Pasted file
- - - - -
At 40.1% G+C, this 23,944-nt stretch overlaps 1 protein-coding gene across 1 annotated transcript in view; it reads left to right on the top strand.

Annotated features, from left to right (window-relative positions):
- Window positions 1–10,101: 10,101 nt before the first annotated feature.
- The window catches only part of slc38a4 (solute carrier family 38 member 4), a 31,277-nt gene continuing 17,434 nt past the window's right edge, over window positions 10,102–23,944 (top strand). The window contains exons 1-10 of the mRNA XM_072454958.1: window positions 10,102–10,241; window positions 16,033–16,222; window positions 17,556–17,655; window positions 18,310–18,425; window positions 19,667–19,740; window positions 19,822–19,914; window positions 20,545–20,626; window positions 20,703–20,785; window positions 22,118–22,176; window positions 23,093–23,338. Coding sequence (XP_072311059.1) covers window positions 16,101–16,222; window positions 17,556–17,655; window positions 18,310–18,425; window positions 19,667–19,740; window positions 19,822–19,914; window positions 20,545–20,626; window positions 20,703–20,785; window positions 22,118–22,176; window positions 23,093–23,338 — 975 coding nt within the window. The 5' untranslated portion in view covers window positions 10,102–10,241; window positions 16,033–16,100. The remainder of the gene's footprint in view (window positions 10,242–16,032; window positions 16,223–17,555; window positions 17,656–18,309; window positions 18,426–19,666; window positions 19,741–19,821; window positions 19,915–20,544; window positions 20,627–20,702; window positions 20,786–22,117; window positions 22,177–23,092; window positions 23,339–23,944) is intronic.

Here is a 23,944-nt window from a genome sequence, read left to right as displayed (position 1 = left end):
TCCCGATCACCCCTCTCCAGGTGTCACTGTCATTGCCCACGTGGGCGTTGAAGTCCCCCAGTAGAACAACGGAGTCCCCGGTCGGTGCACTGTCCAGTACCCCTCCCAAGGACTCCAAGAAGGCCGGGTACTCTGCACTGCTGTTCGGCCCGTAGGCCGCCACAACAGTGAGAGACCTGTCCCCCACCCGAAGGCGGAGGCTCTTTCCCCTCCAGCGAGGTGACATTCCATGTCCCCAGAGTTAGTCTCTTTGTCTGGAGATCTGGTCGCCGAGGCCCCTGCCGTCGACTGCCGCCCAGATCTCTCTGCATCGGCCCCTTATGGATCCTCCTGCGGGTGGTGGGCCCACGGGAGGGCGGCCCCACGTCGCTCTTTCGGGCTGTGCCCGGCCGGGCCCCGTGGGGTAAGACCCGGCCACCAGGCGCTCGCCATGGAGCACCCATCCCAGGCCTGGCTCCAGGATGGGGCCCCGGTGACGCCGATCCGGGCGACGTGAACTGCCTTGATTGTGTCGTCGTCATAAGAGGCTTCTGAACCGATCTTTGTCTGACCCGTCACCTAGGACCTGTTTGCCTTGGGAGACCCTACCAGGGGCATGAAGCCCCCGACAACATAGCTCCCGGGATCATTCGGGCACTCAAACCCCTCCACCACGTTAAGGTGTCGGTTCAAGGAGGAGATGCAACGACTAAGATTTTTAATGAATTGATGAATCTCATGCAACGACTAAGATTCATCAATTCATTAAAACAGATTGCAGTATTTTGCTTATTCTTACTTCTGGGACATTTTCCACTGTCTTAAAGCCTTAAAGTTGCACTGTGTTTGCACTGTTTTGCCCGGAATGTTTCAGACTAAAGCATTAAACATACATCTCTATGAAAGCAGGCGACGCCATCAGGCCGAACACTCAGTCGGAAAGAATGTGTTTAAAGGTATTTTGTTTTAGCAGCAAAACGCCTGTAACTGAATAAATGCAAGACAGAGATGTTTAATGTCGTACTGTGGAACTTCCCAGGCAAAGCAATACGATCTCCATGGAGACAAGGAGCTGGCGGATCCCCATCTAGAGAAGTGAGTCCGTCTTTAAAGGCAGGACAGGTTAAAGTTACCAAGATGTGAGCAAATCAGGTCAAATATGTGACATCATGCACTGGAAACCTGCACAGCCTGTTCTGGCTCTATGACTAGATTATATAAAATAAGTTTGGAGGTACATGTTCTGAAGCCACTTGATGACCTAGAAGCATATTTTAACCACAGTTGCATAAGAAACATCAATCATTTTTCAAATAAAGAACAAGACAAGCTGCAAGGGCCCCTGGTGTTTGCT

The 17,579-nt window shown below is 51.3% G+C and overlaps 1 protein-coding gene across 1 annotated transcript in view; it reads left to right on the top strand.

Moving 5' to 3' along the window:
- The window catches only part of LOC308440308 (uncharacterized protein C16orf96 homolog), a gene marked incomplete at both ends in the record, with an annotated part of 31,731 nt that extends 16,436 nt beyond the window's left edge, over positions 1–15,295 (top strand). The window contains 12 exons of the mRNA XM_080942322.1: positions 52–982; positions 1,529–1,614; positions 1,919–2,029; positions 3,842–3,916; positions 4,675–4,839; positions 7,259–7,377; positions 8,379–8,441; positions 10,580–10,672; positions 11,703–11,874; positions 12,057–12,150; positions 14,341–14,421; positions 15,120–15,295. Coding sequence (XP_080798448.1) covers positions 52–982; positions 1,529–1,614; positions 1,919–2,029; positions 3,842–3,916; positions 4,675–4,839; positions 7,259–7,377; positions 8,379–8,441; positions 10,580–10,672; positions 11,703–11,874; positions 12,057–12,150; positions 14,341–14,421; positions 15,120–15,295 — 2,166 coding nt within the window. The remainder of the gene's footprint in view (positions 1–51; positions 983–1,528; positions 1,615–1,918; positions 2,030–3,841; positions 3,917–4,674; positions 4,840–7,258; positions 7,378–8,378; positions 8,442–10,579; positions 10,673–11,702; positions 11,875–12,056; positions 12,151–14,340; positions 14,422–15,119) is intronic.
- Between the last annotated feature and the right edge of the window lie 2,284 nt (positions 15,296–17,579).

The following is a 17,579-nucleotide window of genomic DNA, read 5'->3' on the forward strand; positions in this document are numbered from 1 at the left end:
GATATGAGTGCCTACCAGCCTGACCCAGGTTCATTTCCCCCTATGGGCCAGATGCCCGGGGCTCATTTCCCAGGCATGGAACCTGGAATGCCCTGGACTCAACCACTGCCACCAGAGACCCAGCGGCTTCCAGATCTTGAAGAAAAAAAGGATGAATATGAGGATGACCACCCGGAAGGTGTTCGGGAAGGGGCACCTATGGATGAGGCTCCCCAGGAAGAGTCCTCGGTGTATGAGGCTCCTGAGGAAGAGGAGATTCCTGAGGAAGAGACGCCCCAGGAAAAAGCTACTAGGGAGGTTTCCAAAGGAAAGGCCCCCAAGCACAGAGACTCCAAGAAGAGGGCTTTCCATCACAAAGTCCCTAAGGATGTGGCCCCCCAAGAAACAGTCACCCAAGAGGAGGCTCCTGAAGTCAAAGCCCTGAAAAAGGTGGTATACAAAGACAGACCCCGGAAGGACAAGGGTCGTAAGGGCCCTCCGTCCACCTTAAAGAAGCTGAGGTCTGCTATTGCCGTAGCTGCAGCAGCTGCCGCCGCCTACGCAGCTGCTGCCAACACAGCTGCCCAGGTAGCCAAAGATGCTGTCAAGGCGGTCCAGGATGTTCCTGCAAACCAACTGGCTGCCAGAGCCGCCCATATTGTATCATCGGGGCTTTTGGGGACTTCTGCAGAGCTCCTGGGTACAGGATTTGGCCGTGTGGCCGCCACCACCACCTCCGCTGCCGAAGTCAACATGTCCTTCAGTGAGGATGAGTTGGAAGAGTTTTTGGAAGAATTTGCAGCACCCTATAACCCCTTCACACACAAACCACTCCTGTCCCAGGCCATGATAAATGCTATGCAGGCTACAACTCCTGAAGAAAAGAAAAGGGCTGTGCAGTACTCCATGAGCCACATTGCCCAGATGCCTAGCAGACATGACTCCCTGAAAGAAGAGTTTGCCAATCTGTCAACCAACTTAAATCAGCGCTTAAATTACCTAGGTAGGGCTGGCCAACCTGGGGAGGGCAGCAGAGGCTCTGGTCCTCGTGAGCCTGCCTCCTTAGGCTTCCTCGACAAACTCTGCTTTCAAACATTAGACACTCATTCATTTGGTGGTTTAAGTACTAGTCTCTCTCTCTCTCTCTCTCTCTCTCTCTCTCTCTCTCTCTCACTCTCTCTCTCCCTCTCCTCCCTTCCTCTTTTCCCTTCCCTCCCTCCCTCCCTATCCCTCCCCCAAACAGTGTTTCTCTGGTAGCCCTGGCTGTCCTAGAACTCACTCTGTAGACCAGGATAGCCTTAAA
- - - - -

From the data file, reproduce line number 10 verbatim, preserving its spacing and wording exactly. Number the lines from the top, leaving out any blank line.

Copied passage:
- Between the last annotated feature and the right edge of the window lie 2,284 nt (positions 15,296–17,579).